Battery metals: Formation and the race to Net Zero

Battery metals: Formation and the race to Net Zero

Details
Venue

Lecture Theatre, Department of Earth Sciences

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Date
Fri 2nd Dec 2022
Cost
Free
Time
12 noon
Booking required
No

Speaker: Dr Nick Gardiner, St Andrew’s

Nick is a petrologist whose research focuses on the magmatic and metamorphic processes that have shaped the evolution of Earth’s lithosphere, and the development of its metal resources, from the Archaean to the present day.

Abstract: The transition to a renewable energy platform for the generation, transmission, and storage of electricity, requires a sufficient supply of key metals, in particular the so-called “battery metals” tin, lithium, tungsten, and tantalum. These metals are primarily sourced from magmatic-hydrothermal deposits, which form when mineralising fluids exsolve from evolved, volatile-saturated magmas. Here, we show how geochemical microanalysis of accessory minerals can help shed light on the processes of crustal melting and of fractional crystallisation, which together lead to mineralization, and how such a bottom-up approach may help us build better models for the formation of these deposits. We also discuss how in a global mining context these battery metals are relatively small-scale, with a fragile supply pipeline, and by taking the example of tin in the 2000’s discuss the current rush for lithium.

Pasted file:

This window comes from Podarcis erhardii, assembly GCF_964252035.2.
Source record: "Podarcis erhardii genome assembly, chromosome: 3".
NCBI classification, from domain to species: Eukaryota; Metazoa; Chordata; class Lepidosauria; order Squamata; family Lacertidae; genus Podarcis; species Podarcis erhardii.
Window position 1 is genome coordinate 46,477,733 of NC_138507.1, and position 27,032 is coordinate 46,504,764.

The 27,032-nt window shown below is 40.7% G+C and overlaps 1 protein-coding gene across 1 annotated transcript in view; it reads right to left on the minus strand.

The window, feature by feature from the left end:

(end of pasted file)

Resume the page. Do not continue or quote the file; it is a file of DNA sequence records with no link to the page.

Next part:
Venue:  join in person in seminar rooms or via zoom link >>>

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Upcoming events
2
Dec

Battery metals: Formation and the race to Net Zero

  • Departmental Seminars